Monday, May 19, 2014

Propane Battles Natural Gas For Share Of U.S. Transport Market

Last November, Nicholas Jackson, the transport chief responsible for Cleveland's school buses, found himself in the middle of a battle for business in the niche world of alternative fuels.

Tasked with replacing an aging fleet of diesel-powered buses and saving money, he had to choose the best fuel option for his fleet: either compressed natural gas (CNG), a cheap and clean option that powers fleets of buses and garbage trucks in cities from New York to Los Angeles; or propane, a less-used but simpler fuel that's been gaining in popularity.

He chose propane, and this month the city's Municipal School District finished taking delivery of 49 new propane-fuel buses. The new buses will save the school district about $95,000 a year in fuel costs, based on prices that are about 35 percent lower per gallon, easily offsetting the slightly better mileage diesel gets.

"There was some thought about natural gas," Jackson said, but the cost of building a CNG fueling station, which can top $1 million, and refitting his maintenance facilities with venting in case of a gas leak, proved too expensive. "We wanted to move down the propane route because it was easier to refuel and it was cheaper. Propane is the best alternative fuel to use right now."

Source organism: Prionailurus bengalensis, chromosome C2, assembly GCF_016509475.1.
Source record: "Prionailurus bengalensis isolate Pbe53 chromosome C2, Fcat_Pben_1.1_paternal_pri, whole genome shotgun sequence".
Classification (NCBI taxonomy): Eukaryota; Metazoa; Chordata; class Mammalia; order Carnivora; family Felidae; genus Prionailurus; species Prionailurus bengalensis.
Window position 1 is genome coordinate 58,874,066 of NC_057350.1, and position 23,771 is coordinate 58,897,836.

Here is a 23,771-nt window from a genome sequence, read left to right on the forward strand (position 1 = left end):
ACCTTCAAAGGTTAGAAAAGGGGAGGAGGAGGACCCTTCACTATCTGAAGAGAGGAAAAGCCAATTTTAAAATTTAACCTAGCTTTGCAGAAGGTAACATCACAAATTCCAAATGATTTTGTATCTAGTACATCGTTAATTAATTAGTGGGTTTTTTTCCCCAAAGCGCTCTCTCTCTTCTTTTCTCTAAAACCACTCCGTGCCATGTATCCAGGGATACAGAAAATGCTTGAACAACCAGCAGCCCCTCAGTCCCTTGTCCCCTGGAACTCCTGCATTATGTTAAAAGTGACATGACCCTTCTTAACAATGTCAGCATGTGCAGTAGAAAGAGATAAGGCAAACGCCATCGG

Traditionally used to heat homes and fire up barbecues, propane used to be viewed as unlikely to contend with CNG for widespread vehicle use due to its relatively higher cost and the difficulties in transporting the fuel across country. Propane costs $2.43 a gallon on average at private refueling stations, compared to $1.80 for CNG and $3.74 for diesel, according to U.S. government data.

That's starting to change as the fracking energy boom spurs a surge in the production of liquid petroleum gas, including propane, and driving down prices. Propane is a by-product of oil and natural-gas drilling. Read more here.

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